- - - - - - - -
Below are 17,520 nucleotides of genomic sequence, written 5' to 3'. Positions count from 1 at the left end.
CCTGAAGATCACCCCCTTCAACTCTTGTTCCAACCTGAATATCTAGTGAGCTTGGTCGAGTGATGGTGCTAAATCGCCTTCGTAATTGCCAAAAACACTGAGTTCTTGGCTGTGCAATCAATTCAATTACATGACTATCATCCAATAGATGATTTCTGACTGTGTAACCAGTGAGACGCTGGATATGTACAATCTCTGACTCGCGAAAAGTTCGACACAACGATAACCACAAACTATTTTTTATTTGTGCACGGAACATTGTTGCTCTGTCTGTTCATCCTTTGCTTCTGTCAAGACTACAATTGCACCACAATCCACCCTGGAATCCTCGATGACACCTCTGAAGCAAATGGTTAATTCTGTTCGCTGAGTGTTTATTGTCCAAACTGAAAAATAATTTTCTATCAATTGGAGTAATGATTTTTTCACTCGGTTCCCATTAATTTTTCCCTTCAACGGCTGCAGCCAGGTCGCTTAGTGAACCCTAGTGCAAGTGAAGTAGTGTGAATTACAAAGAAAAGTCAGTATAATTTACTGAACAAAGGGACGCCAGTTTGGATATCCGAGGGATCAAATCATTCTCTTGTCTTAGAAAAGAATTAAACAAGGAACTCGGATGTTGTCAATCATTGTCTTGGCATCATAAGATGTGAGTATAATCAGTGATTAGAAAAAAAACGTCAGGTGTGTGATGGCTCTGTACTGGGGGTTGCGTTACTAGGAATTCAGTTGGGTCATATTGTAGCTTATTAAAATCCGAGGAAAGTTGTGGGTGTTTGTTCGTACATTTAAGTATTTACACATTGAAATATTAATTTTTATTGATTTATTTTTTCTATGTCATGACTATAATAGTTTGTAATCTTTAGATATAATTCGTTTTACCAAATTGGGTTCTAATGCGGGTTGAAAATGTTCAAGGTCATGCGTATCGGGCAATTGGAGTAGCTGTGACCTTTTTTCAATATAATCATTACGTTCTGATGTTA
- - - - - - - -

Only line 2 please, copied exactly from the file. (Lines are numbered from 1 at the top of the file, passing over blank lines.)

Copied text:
CCTGAAGATCACCCCCTTCAACTCTTGTTCCAACCTGAATATCTAGTGAGCTTGGTCGAGTGATGGTGCTAAATCGCCTTCGTAATTGCCAAAAACACTGAGTTCTTGGCTGTGCAATCAATTCAATTACATGACTATCATCCAATAGATGATTTCTGACTGTGTAACCAGTGAGACGCTGGATATGTACAATCTCTGACTCGCGAAAAGTTCGACACAACGATAACCACAAACTATTTTTTATTTGTGCACGGAACATTGTTGCTCTGTCTGTTCATCCTTTGCTTCTGTCAAGACTACAATTGCACCACAATCCACCCTGGAATCCTCGATGACACCTCTGAAGCAAATGGTTAATTCTGTTCGCTGAGTGTTTATTGTCCAAACTGAAAAATAATTTTCTATCAATTGGAGTAATGATTTTTTCACTCGGTTCCCATTAATTTTTCCCTTCAACGGCTGCAGCCAGGTCGCTTAGTGAACCCTAGTGCAAGTGAAGTAGTGTGAATTACAAAGAAAAGTCAGTATAATTTACTGAACAAAGGGACGCCAGTTTGGATATCCGAGGGATCAAATCATTCTCTTGTCTTAGAAAAGAATTAAACAAGGAACTCGGATGTTGTCAATCATTGTCTTGGCATCATAAGATGTGAGTATAATCAGTGATTAGAAAAAAAACGTCAGGTGTGTGATGGCTCTGTACTGGGGGTTGCGTTACTAGGAATTCAGTTGGGTCATATTGTAGCTTATTAAAATCCGAGGAAAGTTGTGGGTGTTTGTTCGTACATTTAAGTATTTACACATTGAAATATTAATTTTTATTGATTTATTTTTTCTATGTCATGACTATAATAGTTTGTAATCTTTAGATATAATTCGTTTTACCAAATTGGGTTCTAATGCGGGTTGAAAATGTTCAAGGTCATGCGTATCGGGCAATTGGAGTAGCTGTGACCTTTTTTCAATATAATCATTACGTTCTGATGTTA